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Walmart Warehouse Contractor To Pay $21 Million To Settle Wage Theft Allegations

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WALMART TRUCK
A Wal-Mart truck sits outside of a Wal-Mart store on Feb. 20, 2014, in San Lorenzo, Calif. Wal-Mart reported a 21 percent decline in fourth quarter earnings with profits of $4.4 billion or $1.36 a share compared to $5.6 billion, or $1.67 per share one year ago. | Justin Sullivan via Getty Images

A Walmart contractor that operates many of the retailer's distribution centers has agreed to pay $21 million in backpay to warehouse workers in California who claim they were systematically shorted on pay for years.

If approved by a judge, the preliminary settlement will resolve a lawsuit originally filed in 2011 by six workers employed by Schneider Logistics in the Inland Empire area of Southern California. The workers claim that they were forced to work on piece rate in dangerously hot conditions moving Walmart goods, and that when they complained about the working conditions they were threatened with their jobs.

"This settlement vindicates us," David Acosta, one of the plaintiffs, said in a statement. “When we raised these issues, we knew it would be a fight. Schneider tried to fire us. Walmart tried to deny responsibility. But we knew that the law was on our side."

"We're thrilled," Lauren Teukolsky, one of lawyers for the plaintiffs, told HuffPost. "The workers are going to be receiving the wages that were stolen from them."

Despite the large sum, the settlement won't be coming out of Walmart's pockets.

The plaintiffs had successfully petitioned to have Walmart named as a defendant in the case. This was a victory for workers who argued that the world's largest retailer sets the working conditions in the warehouses, even if it's Walmart's contractors who actually employ the workers. But under the terms of the settlement, the full amount of the penalty falls to Schneider, the contractor. Walmart will pay nothing.

"We're obviously pleased with the proposed settlement agreement," said Kory Lundberg, a Walmart spokesman. "Schneider is the one that's solely responsible for paying the agreed upon amount."

According to Teukolsky, Walmart had "vigorously opposed" being added as a defendant, though the judge ultimately found it could be held liable as a joint employer. Teukolsky said that the case "makes clear that employers like Schneider and Walmart that exercise control over low-level workers may be liable for wage theft on their watch," even if they don't employ the workers themselves.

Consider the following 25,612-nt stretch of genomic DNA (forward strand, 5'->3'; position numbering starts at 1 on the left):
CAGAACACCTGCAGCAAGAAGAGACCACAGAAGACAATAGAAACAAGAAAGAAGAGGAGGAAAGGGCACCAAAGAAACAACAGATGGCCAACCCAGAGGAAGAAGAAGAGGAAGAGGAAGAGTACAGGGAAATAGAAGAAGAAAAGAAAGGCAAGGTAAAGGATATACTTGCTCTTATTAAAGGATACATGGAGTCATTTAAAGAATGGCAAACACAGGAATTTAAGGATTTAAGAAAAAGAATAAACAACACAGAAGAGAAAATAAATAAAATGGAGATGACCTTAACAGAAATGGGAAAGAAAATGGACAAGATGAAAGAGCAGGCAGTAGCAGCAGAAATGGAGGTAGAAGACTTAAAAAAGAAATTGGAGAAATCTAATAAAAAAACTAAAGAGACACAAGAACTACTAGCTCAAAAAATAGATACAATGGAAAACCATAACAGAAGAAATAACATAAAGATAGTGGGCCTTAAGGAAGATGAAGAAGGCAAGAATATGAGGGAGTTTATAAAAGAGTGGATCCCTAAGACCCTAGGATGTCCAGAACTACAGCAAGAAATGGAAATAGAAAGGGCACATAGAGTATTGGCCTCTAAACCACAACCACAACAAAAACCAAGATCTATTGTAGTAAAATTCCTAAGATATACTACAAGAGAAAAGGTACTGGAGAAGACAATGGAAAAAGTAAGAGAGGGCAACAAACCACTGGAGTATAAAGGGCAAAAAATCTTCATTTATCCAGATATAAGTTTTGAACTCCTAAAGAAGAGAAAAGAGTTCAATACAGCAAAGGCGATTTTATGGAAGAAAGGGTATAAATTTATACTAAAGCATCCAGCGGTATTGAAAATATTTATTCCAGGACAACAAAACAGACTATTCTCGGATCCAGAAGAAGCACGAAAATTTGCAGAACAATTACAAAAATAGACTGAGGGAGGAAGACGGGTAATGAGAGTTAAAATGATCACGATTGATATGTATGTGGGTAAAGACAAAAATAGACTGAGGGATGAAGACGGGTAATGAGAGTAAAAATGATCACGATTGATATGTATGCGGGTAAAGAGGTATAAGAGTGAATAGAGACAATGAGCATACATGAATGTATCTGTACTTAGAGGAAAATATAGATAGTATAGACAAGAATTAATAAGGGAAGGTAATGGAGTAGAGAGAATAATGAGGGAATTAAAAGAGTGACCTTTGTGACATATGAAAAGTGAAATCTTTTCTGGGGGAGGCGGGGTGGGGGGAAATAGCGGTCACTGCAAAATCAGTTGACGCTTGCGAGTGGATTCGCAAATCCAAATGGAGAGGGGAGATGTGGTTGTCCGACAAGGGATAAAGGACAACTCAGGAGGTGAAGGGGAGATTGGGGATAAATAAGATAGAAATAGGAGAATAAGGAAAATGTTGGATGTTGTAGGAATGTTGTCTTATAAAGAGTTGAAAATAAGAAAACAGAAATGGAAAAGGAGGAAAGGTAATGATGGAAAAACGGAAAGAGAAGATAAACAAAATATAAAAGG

Having battled Walmart for years over the company's pay practices, labor groups have recently taken their fight with the retailer to its sprawling supply chain, where contracted workers load and unload goods destined for Walmart stores. As HuffPost reported in 2011, many of the so-called warehouse "lumpers" are temp workers toiling for low pay and no benefits at dizzying production rates.

While Walmart directly manages much of its distribution network, the company hands off a lot of the operations to third-party logistics firms like Schneider, which, in turn, often contract with temp staffing firms. Workers have filed a raft of wage-theft lawsuits against Walmart sub-contractors, but the California suit was the first in which a judge allowed Walmart itself to be included.

"Walmart's name does not appear on any of these workers' paychecks, and the Walmart logo does not appear on the t-shirts they're required to wear," Michael Rubin, one of the workers' lawyers, said when the plaintiffs petitioned the court to include Walmart. "But it has become increasingly clear that the ultimate liability for these workplace violations rests squarely on the shoulders of Walmart."

In December, a federal judge approved a settlement in a separate lawsuit filed against Schneider by warehouse workers moving Walmart product. In that case, the company agreed to pay out $4.7 million to 568 workers. The workers claimed the company failed to pay them overtime and made illegal deductions from their paychecks. None of those workers were directly employed by Walmart, either.

This post has been updated with comment from Teukolsky.

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